When it is my turn to go on, I perform a poem called “Cocky,” which I wrote to connect the dots between the uneasiness other people feel about me, the violent hate crimes that are committed against trans people, and the shame that I have been made to feel about my own body. “If I seem a bit cocky/that’s because I refuse to make apologies for my body anymore/I refuse to be the human sacrifice offered up to appease other people’s gender issues/Some women have a penis/Some men don’t/And the rest of the world is just going to have to get the fuck over it!”

And as I recite these lines, four days worth of tension pours out of me. I perform my poem defiantly, my words fueled by a frustration that has finally boiled over after years of simmering on the backburner. I originally thought I could come to Michigan to intellectually fight for trans woman–inclusion. But coming to this place and having my body become the actual battleground upon which the trans revolution is being fought upon, well let’s just say that it sobered me up a bit.

See how it’s my body that’s the battleground? Now, these women want nothing to do with me and don’t want me in their space, but my body is the battleground? Make sense?


And while other folks in my community may be content to simply celebrate their fabulous trans selves or take pride in living outside the gender binary, I am no longer satisfied with simply being allowed to exist as some third-sexed male-to-female trans-gender novelty. I maybe a transsexual, but I am also a woman. And my dyke community needs to realize that the anger that they feel when straight people try to dismiss the legitimacy of their same-sex relationships is what I feel when they try to dismiss my femaleness.

Except I’m not actually female. But don’t let that get in the way of my clever analogy.

And later, after the show, I was told that several festival women left in the middle of the benefit because they were disturbed by the angry content of some of the acts. Like, they realized that we are a pack of raving narcissists who don’t give a fuck about women. Well fuck them and their supporting-both-Michigan-and-Camp-Trans wussy fence-sitting politics! Fuck those bitches! I am tired of lesbians and gay men who try to meet me halfway with fuzzy, pseudo trans–inclusive sentiments. Trans people are not merely a subplot within the dyke community, nor fascinating case studies for gender studies graduate theses. No, we trans people have our own issues, perspectives, and experiences. And nontrans queer people everywhere need to realize that they cannot call themselves “pro-trans” unless they fully respect our identities, and unless they are willing to call other queers out on their anti-trans bigotry.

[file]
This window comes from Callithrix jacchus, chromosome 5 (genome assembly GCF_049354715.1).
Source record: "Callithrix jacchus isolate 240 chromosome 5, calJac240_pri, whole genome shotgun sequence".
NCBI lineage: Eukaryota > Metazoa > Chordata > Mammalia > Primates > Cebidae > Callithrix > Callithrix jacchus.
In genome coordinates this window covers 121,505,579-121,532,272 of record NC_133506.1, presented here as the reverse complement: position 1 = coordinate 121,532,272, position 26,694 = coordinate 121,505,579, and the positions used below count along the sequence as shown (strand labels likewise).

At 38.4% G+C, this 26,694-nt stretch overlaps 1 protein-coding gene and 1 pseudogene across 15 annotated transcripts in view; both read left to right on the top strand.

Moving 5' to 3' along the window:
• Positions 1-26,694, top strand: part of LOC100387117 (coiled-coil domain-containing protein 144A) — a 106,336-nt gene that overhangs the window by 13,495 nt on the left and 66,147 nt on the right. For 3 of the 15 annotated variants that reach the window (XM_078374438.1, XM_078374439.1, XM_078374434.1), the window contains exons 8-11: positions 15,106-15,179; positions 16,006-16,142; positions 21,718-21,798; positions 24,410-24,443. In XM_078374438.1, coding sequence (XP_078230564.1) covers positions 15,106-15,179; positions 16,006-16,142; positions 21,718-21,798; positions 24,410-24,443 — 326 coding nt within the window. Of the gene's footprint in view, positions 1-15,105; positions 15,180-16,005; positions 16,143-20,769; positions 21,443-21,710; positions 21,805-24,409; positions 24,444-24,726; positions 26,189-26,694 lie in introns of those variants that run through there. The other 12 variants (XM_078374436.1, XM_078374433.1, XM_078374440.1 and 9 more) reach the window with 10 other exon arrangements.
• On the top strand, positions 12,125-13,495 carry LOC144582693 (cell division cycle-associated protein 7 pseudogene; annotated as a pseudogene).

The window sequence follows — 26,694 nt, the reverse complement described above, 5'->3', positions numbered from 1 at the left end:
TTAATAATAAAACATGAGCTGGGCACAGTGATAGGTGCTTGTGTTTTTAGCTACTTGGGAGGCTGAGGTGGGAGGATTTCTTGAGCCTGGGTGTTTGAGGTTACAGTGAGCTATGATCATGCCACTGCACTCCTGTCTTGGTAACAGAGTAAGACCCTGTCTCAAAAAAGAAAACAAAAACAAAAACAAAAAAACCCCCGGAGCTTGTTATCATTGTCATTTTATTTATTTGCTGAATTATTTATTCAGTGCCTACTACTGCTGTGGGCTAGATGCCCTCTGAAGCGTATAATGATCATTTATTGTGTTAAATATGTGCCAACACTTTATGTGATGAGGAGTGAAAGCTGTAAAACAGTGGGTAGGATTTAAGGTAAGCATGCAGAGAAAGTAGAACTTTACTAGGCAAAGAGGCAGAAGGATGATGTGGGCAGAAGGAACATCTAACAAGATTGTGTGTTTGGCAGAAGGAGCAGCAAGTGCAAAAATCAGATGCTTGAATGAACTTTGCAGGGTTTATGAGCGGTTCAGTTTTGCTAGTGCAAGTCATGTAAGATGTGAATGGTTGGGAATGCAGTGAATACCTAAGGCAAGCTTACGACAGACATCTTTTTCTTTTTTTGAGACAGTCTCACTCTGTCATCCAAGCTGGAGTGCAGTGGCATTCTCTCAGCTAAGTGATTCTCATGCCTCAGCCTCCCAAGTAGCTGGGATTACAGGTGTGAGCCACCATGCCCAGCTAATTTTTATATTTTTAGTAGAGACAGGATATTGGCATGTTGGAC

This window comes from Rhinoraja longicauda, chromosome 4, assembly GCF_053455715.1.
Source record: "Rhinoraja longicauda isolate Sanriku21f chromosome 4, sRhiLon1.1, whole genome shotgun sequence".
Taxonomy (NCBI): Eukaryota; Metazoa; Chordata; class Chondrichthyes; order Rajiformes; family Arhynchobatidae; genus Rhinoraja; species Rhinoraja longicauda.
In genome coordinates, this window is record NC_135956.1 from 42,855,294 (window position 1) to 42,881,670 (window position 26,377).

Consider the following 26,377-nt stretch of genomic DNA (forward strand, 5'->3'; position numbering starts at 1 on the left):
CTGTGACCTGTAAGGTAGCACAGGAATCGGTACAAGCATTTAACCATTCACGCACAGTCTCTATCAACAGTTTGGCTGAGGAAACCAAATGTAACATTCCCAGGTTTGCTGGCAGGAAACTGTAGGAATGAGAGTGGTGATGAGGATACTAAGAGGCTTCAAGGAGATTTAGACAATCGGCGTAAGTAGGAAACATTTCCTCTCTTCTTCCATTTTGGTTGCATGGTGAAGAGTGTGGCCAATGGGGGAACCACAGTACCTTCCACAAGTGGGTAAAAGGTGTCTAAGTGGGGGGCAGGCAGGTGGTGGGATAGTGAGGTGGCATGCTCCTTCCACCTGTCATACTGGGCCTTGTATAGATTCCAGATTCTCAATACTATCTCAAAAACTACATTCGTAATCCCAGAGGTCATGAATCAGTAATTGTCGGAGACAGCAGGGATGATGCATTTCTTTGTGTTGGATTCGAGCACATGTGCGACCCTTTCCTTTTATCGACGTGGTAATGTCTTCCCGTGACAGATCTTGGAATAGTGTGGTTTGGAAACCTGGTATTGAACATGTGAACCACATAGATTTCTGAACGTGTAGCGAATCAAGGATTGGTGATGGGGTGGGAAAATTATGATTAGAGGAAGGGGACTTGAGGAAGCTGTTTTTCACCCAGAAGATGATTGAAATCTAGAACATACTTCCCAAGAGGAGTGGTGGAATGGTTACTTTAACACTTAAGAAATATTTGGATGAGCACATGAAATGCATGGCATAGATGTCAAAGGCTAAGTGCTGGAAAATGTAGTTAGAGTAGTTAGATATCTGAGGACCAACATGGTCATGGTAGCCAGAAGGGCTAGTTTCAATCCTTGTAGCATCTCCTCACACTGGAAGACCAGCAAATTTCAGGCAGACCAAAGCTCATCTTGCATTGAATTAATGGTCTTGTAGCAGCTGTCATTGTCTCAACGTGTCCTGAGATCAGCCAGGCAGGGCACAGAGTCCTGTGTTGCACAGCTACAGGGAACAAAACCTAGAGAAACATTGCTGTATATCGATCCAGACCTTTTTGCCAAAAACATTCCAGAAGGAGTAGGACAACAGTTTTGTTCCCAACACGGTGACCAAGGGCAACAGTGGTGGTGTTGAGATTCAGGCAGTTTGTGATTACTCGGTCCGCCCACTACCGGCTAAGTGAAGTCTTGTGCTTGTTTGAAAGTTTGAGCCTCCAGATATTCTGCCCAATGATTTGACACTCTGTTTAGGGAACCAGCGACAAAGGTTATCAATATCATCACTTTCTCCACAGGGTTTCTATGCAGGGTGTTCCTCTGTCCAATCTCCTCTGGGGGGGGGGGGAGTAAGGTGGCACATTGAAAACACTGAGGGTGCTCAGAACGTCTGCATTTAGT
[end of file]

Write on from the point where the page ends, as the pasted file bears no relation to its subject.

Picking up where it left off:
Surrender Dorothy!

And after releasing all of this pent-up tension and frustration, I had one of those rare moments of clarity. It happened just after my performance, when one of my new friends, Lauren, came over to give me a hug. She said, “Your piece made me proud to be a trans woman.” And her words were so moving because I had never heard them spoken before. “Proud to be a trans woman.” And as I looked around the camp at all of the female-assigned queer women and folks on the FTM spectrum, I realized that in some ways I am very different from them—not because of my biology or socialization, but because of the direction of my transition and the perspective it has given me.

I am a transsexual in a dyke community where most women have not had to fight for their right to be recognized as female—it is merely something they’ve taken for granted. And I am a woman in a segment of the trans community dominated by folks on the FTM spectrum who have never experienced the special social stigma that is reserved for feminine transgender expression and for those who transition to female. My experiences as a trans woman have given me a valid and unique understanding of what it means to be both female and feminine—a perspective that many women here at Michigan seem unable or unwilling to comprehend. Because most of them are manly dykes.

At Camp Trans, I learned to be proud that I am a trans woman. And when I describe myself with the word “trans,” it does not necessarily signify that I transgress the gender binary, but that I straddle two identities—transsexual and woman—that others insist are in opposition to each other. And I will continue to work for trans woman–inclusion at Michigan, because this is my dyke community too. And I know that it will not be easy, and plenty of people will try to make me feel like an alien in my own community. But I will take on their prejudices with my own unique perspective because sometimes you see things more clearly when you’ve been made to feel like you are on the outside looking in.


* I would like to thank this woman for standing up to Mr. Serano. Thank you, sis.



  1. manyironsinthefire says:

    This is a really good post. I’m a cis-female with spots of boi-dom, I feel close to the trans issues of the day. thank you for speaking your truth.

Leave a Reply

Fill in your details below or click an icon to log in:

WordPress.com Logo

You are commenting using your WordPress.com account. Log Out /  Change )

Google+ photo

You are commenting using your Google+ account. Log Out /  Change )

Twitter picture

You are commenting using your Twitter account. Log Out /  Change )

Facebook photo

You are commenting using your Facebook account. Log Out /  Change )


Connecting to %s